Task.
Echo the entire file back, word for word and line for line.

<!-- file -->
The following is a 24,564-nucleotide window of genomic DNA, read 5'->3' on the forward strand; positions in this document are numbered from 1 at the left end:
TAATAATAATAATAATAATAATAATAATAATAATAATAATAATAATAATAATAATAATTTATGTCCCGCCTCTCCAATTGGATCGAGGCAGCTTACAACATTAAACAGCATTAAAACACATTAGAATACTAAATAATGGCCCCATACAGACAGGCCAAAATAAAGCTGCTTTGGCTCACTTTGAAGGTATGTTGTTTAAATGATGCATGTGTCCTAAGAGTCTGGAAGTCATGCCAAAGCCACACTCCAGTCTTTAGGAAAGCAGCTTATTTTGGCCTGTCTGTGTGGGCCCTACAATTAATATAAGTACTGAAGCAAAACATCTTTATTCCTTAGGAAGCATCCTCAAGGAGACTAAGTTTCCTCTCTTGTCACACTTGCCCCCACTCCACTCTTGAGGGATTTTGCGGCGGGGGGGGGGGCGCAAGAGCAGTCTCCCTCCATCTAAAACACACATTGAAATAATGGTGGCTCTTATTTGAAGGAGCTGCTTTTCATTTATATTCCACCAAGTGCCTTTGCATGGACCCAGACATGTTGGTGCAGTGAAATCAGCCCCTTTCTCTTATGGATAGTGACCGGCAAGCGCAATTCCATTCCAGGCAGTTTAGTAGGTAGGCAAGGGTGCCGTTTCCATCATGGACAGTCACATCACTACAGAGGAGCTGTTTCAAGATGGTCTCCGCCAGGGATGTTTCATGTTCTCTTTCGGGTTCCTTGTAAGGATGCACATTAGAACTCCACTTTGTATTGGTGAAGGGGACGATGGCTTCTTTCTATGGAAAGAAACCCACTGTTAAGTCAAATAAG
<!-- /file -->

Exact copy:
The following is a 24,564-nucleotide window of genomic DNA, read 5'->3' on the forward strand; positions in this document are numbered from 1 at the left end:
TAATAATAATAATAATAATAATAATAATAATAATAATAATAATAATAATAATAATAATTTATGTCCCGCCTCTCCAATTGGATCGAGGCAGCTTACAACATTAAACAGCATTAAAACACATTAGAATACTAAATAATGGCCCCATACAGACAGGCCAAAATAAAGCTGCTTTGGCTCACTTTGAAGGTATGTTGTTTAAATGATGCATGTGTCCTAAGAGTCTGGAAGTCATGCCAAAGCCACACTCCAGTCTTTAGGAAAGCAGCTTATTTTGGCCTGTCTGTGTGGGCCCTACAATTAATATAAGTACTGAAGCAAAACATCTTTATTCCTTAGGAAGCATCCTCAAGGAGACTAAGTTTCCTCTCTTGTCACACTTGCCCCCACTCCACTCTTGAGGGATTTTGCGGCGGGGGGGGGGGCGCAAGAGCAGTCTCCCTCCATCTAAAACACACATTGAAATAATGGTGGCTCTTATTTGAAGGAGCTGCTTTTCATTTATATTCCACCAAGTGCCTTTGCATGGACCCAGACATGTTGGTGCAGTGAAATCAGCCCCTTTCTCTTATGGATAGTGACCGGCAAGCGCAATTCCATTCCAGGCAGTTTAGTAGGTAGGCAAGGGTGCCGTTTCCATCATGGACAGTCACATCACTACAGAGGAGCTGTTTCAAGATGGTCTCCGCCAGGGATGTTTCATGTTCTCTTTCGGGTTCCTTGTAAGGATGCACATTAGAACTCCACTTTGTATTGGTGAAGGGGACGATGGCTTCTTTCTATGGAAAGAAACCCACTGTTAAGTCAAATAAG